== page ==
In an interview with Arutz Sheva, Former Knesset Member Tzvi Hendel, one of the leaders of the NRP and the former Deputy Minister of Education, sharply attacked the recent statements of Agriculture Minister Alon Schuster (Blue and White) about the need to restrict births in Israel.
"Throughout all governments, we have had bitter political, religious and state struggles with the left and we have not apologized for that," Hendel said.
In his remarks, Hendel notes, "Left-wing figures such as Shulamit Aloni, Uri Avnery, Ran Cohen and the late Yossi Sarid have had radical leftist agendas perhaps even more than today, as many did before the Oslo Accords, Gush Katif, and even during the first Intifada. However, in recent years, the discourse on the part of the left has gone from feminism to secularism to blatant anti-Zionism."
"Today a war is waged over all the values that were once taken for granted. The distance from any Zionist value grows steadily, as we have seen in the unfortunate statements of leftists in favor of a criminal investigation by statesmen and military personnel in the International Court of Justice," Hendel says.
"In our time, the whole issue of aggressive intervention by European governments and Christian and progressive foundations in Israeli society did not exist, and even if present, it was certainly not in the formidable intensities we experience today, in all aspects of Israeli society."
"Is it conceivable that the Israeli government would have intervened in the ongoing conflict in Catalonia or in the re-education of the Chinese? We are witnessing a war of consciousness that has undermined the Jewish democratic foundations of the State of Israel in order to become a people like all other peoples, despite the significantly decreasing numerical power of the other side," states Hendel.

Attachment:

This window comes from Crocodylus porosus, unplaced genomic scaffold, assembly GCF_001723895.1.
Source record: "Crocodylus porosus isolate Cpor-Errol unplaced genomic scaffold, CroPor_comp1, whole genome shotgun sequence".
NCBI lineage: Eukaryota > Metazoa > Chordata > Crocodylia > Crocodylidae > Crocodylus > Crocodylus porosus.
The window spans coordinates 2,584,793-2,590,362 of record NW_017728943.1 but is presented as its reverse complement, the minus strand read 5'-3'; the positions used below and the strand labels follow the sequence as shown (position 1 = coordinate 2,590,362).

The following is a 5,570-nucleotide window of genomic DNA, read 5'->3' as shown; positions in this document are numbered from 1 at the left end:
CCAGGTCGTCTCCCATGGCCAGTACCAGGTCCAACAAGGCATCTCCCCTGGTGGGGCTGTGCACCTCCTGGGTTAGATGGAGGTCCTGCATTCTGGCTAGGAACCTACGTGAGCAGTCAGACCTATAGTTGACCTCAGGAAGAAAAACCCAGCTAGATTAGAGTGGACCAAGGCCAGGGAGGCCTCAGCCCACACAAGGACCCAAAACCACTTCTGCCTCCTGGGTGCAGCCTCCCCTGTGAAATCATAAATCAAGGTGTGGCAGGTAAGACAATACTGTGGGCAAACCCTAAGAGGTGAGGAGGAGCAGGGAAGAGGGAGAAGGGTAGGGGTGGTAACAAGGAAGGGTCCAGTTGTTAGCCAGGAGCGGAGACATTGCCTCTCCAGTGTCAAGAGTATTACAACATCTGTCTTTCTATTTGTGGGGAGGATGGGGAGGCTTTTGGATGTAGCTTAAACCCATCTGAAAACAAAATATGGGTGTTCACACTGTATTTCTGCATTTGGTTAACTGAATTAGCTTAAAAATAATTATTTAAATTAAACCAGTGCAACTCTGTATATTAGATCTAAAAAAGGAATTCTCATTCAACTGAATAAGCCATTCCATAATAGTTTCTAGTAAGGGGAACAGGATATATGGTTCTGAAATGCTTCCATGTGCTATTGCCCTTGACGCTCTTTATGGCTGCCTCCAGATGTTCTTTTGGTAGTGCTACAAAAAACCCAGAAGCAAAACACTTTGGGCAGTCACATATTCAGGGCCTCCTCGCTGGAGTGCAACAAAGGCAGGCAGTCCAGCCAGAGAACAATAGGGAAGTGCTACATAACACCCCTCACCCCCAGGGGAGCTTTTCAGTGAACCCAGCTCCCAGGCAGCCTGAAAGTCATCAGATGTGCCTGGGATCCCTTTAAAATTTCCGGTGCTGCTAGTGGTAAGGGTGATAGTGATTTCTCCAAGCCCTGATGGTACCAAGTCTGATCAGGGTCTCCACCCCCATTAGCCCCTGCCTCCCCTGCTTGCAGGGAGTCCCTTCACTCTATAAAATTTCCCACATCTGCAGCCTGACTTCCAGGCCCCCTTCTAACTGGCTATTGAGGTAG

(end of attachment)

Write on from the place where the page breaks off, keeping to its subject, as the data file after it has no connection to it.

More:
"The vast majority of the world intuitively understands that every people has a right to exist on its own, understands what a family is and does not connect that to politics. Identities. I think keeping our tradition is not darkness, it is light."
"I appreciated Donald Trump's conduct for despising the politically correct notion that it is appropriate to rebuke people who hold traditional or conservative worldviews," Hendel says. "Throughout history, great and powerful forces from those elements have tried to erase the national and Jewish power of the State of Israel. The same attempts to undermine the values of tradition and family and the introduction of secular ideas in order to weaken the national and spiritual resilience of the State of Israel will not succeed."
"Throughout the years, the NRP represented the broad mosaic of the national religious sector, from the late Yosef Burg to the late Hanan Porat. There were also disagreements in the NRP, as there are incidentals between Degel HaTorah and United Torah Judaism. We all cooperate despite the disagreements and know how to work together. I am sorry that the potential powerhouse of an agreement with Jewish Home didn't succeed, but must now support the Religious Zionism party list and values.
During the interview, Hendel sought to add that "it must not be forgotten that one of the most central values of the NRP over the decades was the preservation of the Jewish character of the State of Israel and its commitment to the values of religious Zionism and Judaism. Unfortunately, in the last decade, we have almost completely abandoned the issue of Jewish identity in favor of the radical left and the religious demands for the Haredi parties. It is important to remember that for decades we have been part of the central discourse on religion and state, as we bring to the Knesset an important religious voice. It may sound absurd today, but for many years the Religious Zionist Party held the keys to the Ministry of Religion. "
During the interview, Hendel cited a number of examples of NRP ministers who headed the ministry, "Yosef Burg, Zerach Verhaftig, Yigal Bibi as deputy minister, Rabbi Yitzchak Levy, Zevulun Hamer, Avner Shaki, Yitzhak Rafael, and more."
"On the other hand, in recent years, with the exception of a brief episode of Rabbi Ben Dahan as deputy minister, the Ministry of Religions has remained under the complete control of the Haredi parties, with religious Zionist parties not even considering claiming the office. "It's in the party's lexicon, but it sounds like an unrealizable distant dream," Hendel said.